A recent Nielsen study noted that sales in the meat department are pivotal to sales throughout the grocery store. “During the first half of 2014, rising prices contributed to volume declines in fresh pork and beef in North America, and in recent months, this trend has accelerated with steeper price increases and larger volume declines,” notes the report. Chicken prices have remained relatively stable, but beef and pork prices are expected to continue to escalate.
Changes in the meat aisle can have a ripple effect on sales and consumer behaviors across the store. Previous Nielsen research indicated a direct correlation between increased prices of fresh staples like pork and beef and decreased volume for products that would complement those center-of-plate items. In addition, meat department sales are strongly connected to sales in many non-fresh aisles including dairy, grocery, beverages and household. This strong interconnectivity confirms that meat pricing issues aren’t just protein problems.
“History has shown that when the shopper has to spend more money on their staple meat items, they have to cut purchases elsewhere in their basket,” noted the report.
Nielsen’s study reveals that “shoppers are coping with rising meat prices in a variety of ways. Since 2011, consumer-switching between different cuts within a particular protein has become more common. But consumers have also changed how they switch between proteins. For example, for most shoppers buying fresh ground beef, the biggest substitute for the product isn’t another beef cut; it’s the generally lower-priced boneless/skinless chicken breasts.” This could be an opportunity for fresh pork to take more of a foothold.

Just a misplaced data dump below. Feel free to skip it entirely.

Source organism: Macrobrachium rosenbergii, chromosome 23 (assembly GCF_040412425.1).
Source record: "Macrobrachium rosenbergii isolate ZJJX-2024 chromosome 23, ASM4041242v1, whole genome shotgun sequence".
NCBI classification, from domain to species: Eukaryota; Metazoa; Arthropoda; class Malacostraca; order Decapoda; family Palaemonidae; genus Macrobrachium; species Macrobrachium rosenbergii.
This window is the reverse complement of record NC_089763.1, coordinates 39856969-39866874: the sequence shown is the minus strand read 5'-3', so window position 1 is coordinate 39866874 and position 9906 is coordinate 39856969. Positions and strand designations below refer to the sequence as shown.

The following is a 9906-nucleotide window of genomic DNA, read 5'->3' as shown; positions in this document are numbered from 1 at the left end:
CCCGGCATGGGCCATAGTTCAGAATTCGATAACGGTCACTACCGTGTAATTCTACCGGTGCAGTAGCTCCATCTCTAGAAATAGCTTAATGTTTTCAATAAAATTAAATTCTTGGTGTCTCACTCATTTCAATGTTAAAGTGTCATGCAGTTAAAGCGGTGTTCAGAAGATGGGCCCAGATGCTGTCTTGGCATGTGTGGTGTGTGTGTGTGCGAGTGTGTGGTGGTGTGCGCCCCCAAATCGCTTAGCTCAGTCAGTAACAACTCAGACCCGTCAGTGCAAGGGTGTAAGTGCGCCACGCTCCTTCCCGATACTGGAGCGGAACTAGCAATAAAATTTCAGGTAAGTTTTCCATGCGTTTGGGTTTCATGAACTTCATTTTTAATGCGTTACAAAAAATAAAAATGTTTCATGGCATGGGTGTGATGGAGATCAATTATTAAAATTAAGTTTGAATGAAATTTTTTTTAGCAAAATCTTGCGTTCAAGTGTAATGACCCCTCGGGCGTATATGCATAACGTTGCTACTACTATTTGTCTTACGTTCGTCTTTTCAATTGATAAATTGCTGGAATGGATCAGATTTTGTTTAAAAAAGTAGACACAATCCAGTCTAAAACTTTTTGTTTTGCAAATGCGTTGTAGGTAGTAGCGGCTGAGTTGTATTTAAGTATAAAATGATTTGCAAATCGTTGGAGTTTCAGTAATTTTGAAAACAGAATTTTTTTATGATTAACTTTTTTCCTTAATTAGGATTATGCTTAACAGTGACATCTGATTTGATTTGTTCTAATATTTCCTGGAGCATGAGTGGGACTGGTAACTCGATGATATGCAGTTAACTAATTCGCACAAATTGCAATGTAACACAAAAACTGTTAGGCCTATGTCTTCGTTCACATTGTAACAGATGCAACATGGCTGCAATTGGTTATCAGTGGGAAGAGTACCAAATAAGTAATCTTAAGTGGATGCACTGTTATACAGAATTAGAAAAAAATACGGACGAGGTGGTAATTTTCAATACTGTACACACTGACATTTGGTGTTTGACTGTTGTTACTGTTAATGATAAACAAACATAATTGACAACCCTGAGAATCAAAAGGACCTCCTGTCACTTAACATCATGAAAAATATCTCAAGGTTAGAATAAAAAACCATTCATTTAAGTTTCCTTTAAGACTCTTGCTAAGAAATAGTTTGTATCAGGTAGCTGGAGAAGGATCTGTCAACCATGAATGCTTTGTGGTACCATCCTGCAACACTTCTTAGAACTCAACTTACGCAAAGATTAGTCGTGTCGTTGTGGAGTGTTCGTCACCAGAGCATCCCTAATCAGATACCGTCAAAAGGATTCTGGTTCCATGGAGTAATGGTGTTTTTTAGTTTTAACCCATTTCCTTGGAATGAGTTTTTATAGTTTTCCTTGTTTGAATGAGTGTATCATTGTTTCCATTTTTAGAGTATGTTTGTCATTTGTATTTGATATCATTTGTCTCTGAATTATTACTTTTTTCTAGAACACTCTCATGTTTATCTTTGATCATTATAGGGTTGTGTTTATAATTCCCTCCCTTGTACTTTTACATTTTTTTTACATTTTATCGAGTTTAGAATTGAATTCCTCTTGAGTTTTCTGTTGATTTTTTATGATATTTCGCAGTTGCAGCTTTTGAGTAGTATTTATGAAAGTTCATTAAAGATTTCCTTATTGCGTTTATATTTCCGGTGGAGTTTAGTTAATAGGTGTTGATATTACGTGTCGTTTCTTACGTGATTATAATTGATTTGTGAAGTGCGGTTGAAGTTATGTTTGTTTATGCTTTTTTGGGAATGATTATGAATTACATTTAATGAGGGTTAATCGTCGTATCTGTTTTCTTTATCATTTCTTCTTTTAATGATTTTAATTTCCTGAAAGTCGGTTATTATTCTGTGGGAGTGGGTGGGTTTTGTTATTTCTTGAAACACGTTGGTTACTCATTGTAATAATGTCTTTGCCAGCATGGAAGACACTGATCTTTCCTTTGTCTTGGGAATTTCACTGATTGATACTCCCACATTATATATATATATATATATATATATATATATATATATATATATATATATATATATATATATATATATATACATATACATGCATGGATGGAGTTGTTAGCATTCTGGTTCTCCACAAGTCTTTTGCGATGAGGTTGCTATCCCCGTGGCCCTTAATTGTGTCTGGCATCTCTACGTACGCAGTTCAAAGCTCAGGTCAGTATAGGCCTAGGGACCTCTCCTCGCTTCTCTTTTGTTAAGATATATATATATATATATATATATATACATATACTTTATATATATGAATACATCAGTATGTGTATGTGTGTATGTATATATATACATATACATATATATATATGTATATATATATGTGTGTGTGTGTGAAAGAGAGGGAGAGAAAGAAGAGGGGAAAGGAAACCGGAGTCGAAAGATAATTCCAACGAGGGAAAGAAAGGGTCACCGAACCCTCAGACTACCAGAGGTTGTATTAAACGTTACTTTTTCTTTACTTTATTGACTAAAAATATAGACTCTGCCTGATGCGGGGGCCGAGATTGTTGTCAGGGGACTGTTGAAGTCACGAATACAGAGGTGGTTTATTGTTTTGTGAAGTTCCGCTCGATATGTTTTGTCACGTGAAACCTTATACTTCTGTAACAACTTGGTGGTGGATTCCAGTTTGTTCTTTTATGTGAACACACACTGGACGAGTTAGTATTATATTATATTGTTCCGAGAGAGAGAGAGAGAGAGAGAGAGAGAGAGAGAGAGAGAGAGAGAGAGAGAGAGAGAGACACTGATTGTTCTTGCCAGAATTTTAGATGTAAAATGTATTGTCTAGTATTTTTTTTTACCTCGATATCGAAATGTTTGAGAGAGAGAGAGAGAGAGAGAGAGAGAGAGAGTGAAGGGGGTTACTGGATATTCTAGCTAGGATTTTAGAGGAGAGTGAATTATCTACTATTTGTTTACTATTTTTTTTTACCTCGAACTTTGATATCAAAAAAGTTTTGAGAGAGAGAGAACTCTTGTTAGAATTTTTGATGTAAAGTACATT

The report notes that at retail, meat is an important indicator of total store health. Meat department sales (not including frozen meat) account for $53 billion annually and 11 percent of store sales. Nearly all U.S. households make a meat department purchase in a given year (compared to 26% of households shopping frozen meat) and meat department baskets are among the most valuable to the store, with a 70 percent higher ring than the average basket. The meat department’s ability to make or break sales across the store makes the current climate all the more concerning.
According to the report, more than 70 percent of U.S. adults stress the importance of protein (83 percent), healthy fat and whole grains (81 percent each) and calories (80 percent) when determining how to manage their health, specifically their diet and weight. And more than half of respondents in a recent health and wellness study want more protein, along with fiber, vitamins/minerals, calcium, antioxidants and Vitamin D in their diet. Pork, in particular, is one of the best sources of niacin.
“Manufacturers and retailers can reclaim sales and customers by understanding what consumers are shopping for and how they're buying based on their dietary needs,” said the report. Manufacturers of consumer packaged goods can help combat the ripple effect by collaborating with retailers and fresh suppliers on value-focused solutions, the report continued. Retailers can also focus on the important health benefits of meat and feature less expensive alternative cuts that may resonate well with different cultural groups to keep shoppers in the store with full baskets.